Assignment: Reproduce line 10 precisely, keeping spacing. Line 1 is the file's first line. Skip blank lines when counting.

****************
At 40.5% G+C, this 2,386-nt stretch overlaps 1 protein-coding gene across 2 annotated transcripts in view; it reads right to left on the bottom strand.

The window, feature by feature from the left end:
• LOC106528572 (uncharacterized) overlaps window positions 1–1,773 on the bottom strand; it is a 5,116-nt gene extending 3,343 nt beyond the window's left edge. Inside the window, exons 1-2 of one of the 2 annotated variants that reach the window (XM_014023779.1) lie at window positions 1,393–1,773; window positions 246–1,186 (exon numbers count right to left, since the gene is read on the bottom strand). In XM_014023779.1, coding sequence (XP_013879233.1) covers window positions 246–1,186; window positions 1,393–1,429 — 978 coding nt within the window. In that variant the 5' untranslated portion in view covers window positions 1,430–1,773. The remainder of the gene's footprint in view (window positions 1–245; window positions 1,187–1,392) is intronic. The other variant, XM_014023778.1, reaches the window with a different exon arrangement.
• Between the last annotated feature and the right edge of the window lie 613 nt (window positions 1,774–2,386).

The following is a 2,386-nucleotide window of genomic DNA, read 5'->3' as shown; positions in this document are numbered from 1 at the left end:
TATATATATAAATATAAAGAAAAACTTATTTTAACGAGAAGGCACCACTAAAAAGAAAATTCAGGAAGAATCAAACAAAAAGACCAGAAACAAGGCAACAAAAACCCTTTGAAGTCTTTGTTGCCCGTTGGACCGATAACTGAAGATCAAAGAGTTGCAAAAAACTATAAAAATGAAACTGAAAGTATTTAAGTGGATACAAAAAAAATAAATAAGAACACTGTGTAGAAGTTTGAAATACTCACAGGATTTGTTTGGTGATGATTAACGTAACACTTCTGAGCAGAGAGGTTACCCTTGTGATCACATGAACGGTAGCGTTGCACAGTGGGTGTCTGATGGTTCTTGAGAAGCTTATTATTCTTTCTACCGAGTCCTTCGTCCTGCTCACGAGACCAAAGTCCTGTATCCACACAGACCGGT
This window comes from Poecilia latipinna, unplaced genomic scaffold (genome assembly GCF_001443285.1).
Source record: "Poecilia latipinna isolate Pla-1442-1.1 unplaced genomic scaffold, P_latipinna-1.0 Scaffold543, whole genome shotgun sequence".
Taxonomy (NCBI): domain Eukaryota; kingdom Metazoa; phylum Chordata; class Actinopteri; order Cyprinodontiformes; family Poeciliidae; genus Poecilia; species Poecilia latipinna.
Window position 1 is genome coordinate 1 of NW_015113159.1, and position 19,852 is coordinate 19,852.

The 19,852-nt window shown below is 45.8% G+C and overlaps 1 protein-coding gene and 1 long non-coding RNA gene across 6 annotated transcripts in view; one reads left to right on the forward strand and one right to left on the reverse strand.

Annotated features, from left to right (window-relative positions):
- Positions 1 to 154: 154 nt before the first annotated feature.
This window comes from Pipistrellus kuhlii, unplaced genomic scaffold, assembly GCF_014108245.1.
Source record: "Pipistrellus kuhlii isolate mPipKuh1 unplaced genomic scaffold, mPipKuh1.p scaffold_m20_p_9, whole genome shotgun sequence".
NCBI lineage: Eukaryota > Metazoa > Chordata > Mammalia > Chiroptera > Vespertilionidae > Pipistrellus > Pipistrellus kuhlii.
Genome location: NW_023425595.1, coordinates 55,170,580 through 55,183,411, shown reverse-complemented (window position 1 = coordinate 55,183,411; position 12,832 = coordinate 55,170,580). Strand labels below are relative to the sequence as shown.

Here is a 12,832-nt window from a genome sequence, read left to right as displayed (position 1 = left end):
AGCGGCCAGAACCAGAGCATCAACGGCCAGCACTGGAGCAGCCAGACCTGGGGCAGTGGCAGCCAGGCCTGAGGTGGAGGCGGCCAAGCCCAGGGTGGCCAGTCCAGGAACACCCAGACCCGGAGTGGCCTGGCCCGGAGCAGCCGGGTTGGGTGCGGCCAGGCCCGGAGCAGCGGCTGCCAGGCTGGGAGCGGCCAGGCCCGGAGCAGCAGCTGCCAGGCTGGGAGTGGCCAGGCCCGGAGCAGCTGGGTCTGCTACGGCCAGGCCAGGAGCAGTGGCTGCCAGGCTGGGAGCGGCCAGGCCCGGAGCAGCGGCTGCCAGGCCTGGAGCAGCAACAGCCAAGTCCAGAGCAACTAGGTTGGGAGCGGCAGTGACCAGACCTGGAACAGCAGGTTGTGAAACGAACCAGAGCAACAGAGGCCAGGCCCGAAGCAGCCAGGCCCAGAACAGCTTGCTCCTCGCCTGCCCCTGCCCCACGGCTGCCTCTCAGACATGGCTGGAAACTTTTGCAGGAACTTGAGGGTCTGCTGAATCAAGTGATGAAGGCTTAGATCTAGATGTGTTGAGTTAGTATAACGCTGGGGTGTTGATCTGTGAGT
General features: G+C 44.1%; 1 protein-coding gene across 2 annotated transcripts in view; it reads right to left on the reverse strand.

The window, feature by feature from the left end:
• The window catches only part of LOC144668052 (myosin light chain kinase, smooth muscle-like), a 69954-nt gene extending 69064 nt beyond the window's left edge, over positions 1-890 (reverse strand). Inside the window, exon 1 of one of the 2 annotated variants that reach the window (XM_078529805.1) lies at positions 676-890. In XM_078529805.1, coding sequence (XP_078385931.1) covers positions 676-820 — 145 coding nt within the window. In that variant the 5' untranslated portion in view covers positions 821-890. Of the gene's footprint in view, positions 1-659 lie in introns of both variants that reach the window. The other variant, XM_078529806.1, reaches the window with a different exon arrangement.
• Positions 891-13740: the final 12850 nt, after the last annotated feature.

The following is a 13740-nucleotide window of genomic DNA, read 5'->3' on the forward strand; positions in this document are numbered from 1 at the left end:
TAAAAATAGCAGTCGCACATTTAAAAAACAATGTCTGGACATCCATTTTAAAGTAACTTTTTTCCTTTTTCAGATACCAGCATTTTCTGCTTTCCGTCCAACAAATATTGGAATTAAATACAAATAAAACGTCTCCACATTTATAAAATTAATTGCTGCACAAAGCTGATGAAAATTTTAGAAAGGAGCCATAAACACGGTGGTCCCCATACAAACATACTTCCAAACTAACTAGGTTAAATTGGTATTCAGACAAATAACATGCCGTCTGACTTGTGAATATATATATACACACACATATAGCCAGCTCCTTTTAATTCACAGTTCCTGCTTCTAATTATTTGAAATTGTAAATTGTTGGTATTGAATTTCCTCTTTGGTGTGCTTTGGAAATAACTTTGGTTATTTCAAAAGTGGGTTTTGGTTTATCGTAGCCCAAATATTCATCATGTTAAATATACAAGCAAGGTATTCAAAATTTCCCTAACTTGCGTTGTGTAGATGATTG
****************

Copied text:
Window position 1 is genome coordinate 1 of NW_015113159.1, and position 19,852 is coordinate 19,852.